All of this to say that journaling has been my practice of getting to know myself and my way through a fatherless life by instinctively and organically writing about it. It’s fair to say, then, that the writer I’m currently showing up as has come from that. The “Legacy” essay certainly did.

As for writer’s groups, I’ve participated in a few and have enjoyed some more than others. I’ve noticed, though, that beginner-level writers seem more interested in validation that critique, as do good writers who lack confidence in their work. There’s no mistaking the difference between a beginner writer with healthy self-confidence, and a more experienced writer trying to hide their insecurities behind a projection of false or forced self-confidence: you can see it in their eyes, their faces, and their body language when it comes time for that twenty minutes of group attention to be focused on them and whatever piece or project they’re wanting feedback on. Trying desperately not to hurt another writer’s feelings by parsing words of criticism makes perfect sense, however, if your impulse is to blurt out what a piece of shit you think their writing is, and I for one have been fortunate enough to have never belonged to a writer’s group willing to be THAT honest.

But these days I prefer to write and submit when I want honest, real-world feedback as to how my own writing is coming along.

WOW: Thank you for such a great insight!

What’s next for you? What are your writing goals for the remainder of 2019 and beyond?

Mark: In 2012 I co-wrote an epistolary memoir with Lisa Lucca – WOW’s 1st Place winner of their 2018-Q1 Creative Nonfiction Essay Contest – which, through a nine-year email exchange, tells the true story of how, with Lisa’s support, I got through a dysfunctional marriage and found my way back to a much more authentic life. You Are Loved . . . an email memoir (available on Amazon) is full of the kind of writing I did in my journals: off-the-cuff, first-draft, honest communication about love, parenting, and life purpose, which I sent to the one person I trusted most, have known for more than half my life, and now live with in southern New Mexico.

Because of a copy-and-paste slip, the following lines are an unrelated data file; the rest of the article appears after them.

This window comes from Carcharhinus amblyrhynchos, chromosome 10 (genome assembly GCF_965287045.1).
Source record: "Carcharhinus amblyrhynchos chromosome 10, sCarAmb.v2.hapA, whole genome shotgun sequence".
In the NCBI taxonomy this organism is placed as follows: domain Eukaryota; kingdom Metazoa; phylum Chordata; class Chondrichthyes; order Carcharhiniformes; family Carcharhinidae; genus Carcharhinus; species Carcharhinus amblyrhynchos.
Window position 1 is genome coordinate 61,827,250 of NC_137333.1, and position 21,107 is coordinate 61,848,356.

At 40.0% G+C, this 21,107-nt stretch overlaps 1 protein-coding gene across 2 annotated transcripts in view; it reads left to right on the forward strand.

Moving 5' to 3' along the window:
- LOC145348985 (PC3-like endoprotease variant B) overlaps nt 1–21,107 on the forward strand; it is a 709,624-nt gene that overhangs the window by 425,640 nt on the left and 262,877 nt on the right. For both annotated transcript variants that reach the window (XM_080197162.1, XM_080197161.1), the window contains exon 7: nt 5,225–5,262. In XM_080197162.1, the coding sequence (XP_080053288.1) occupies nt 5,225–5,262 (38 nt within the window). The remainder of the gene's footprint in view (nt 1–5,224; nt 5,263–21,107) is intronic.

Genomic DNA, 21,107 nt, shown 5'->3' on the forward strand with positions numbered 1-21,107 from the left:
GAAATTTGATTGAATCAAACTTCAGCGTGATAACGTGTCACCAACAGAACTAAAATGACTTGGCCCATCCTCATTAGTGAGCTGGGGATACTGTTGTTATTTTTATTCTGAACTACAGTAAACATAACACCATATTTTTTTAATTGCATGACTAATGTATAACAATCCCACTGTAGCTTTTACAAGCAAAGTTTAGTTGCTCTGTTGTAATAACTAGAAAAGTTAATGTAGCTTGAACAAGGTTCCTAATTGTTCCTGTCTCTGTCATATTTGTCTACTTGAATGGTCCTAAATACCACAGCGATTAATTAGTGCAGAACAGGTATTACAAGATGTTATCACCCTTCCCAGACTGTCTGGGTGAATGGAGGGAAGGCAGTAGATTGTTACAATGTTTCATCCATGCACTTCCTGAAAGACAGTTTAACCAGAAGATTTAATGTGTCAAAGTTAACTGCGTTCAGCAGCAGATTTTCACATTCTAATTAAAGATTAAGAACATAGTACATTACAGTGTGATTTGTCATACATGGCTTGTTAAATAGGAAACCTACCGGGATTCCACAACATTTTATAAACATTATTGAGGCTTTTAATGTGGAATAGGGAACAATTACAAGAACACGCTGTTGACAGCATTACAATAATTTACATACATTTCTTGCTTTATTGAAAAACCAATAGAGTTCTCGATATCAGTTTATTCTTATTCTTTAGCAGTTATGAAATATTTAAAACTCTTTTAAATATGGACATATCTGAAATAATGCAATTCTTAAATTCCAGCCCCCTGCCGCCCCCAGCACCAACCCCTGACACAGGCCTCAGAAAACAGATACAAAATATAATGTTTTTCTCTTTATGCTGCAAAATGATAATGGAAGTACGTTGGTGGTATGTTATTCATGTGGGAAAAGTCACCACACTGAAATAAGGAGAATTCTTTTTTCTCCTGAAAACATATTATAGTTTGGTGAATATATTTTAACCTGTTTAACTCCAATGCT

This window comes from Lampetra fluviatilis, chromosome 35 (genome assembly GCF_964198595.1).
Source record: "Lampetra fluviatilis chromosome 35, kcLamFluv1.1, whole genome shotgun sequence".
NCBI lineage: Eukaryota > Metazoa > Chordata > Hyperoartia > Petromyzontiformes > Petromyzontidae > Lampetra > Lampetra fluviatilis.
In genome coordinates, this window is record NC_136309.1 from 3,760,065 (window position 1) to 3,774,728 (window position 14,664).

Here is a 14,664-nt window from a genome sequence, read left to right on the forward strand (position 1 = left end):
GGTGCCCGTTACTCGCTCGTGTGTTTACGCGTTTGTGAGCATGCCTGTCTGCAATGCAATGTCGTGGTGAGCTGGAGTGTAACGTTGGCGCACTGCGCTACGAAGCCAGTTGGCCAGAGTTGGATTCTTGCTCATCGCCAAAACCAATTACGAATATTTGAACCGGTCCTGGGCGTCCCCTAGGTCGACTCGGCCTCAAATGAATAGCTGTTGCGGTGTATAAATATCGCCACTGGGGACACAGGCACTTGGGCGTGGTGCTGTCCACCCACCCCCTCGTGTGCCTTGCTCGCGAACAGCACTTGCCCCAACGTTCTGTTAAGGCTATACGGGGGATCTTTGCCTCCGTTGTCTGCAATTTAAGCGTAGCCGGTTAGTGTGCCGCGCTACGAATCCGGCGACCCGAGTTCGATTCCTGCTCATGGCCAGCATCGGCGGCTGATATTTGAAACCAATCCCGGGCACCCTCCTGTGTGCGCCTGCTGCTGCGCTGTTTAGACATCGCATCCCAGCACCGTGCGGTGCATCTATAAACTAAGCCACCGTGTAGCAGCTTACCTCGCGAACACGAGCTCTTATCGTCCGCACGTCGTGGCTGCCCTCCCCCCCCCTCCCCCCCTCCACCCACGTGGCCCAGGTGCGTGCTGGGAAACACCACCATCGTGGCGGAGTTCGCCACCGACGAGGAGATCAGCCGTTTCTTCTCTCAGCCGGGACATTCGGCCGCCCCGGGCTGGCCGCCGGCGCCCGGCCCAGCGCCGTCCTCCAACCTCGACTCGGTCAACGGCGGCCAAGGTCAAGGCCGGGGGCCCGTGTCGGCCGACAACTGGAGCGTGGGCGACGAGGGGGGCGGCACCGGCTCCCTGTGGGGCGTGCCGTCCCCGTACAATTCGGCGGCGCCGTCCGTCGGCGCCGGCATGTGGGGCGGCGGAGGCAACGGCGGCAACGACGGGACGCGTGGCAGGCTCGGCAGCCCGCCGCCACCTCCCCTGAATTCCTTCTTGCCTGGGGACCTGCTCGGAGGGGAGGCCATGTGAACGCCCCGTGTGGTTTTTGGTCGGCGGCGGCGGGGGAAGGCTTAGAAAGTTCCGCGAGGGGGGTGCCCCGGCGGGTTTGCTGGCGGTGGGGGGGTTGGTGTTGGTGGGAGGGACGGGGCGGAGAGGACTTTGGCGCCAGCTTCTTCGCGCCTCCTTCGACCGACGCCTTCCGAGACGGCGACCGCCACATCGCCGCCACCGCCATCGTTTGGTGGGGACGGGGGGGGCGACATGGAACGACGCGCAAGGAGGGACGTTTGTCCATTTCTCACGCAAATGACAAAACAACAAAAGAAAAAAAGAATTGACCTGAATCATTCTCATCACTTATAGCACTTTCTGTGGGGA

There’s quite a love story embedded in that narrative, and my writing goals for 2019 include my intention to finish writing it. It’s under way, and all that remains is to keep coming back to my cozy den in the pre-dawn hours, flip on the rain sounds, and write my ass off. Lucky for me that I have forty-something journals to sift through should there be a need to recall the details of how I came to live the excellent, deeply rewarding life I’m currently living.

WOW: Thank you so much Mark - I've really enjoyed our time together and look forward to hearing more from you in the future! Congratulations again!

Interviewed by Crystal Otto who just keeps on keeping on!